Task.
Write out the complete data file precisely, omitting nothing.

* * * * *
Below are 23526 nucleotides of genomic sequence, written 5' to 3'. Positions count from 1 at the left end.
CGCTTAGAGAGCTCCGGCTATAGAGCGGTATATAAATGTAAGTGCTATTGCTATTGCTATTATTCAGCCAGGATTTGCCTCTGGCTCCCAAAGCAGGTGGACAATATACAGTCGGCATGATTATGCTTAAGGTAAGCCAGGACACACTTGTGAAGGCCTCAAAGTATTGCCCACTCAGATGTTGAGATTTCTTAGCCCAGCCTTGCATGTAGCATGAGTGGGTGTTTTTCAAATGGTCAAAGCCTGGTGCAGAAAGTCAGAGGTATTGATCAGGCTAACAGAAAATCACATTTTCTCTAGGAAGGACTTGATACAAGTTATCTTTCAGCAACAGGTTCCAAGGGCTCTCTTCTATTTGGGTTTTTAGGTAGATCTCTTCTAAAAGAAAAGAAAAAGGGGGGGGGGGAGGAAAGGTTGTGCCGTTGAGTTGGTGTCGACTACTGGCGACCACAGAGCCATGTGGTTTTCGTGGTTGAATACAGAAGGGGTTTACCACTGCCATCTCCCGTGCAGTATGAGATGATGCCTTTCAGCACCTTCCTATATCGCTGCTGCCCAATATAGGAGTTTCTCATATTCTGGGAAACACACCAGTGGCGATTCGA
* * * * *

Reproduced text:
Below are 23526 nucleotides of genomic sequence, written 5' to 3'. Positions count from 1 at the left end.
CGCTTAGAGAGCTCCGGCTATAGAGCGGTATATAAATGTAAGTGCTATTGCTATTGCTATTATTCAGCCAGGATTTGCCTCTGGCTCCCAAAGCAGGTGGACAATATACAGTCGGCATGATTATGCTTAAGGTAAGCCAGGACACACTTGTGAAGGCCTCAAAGTATTGCCCACTCAGATGTTGAGATTTCTTAGCCCAGCCTTGCATGTAGCATGAGTGGGTGTTTTTCAAATGGTCAAAGCCTGGTGCAGAAAGTCAGAGGTATTGATCAGGCTAACAGAAAATCACATTTTCTCTAGGAAGGACTTGATACAAGTTATCTTTCAGCAACAGGTTCCAAGGGCTCTCTTCTATTTGGGTTTTTAGGTAGATCTCTTCTAAAAGAAAAGAAAAAGGGGGGGGGGGAGGAAAGGTTGTGCCGTTGAGTTGGTGTCGACTACTGGCGACCACAGAGCCATGTGGTTTTCGTGGTTGAATACAGAAGGGGTTTACCACTGCCATCTCCCGTGCAGTATGAGATGATGCCTTTCAGCACCTTCCTATATCGCTGCTGCCCAATATAGGAGTTTCTCATATTCTGGGAAACACACCAGTGGCGATTCGA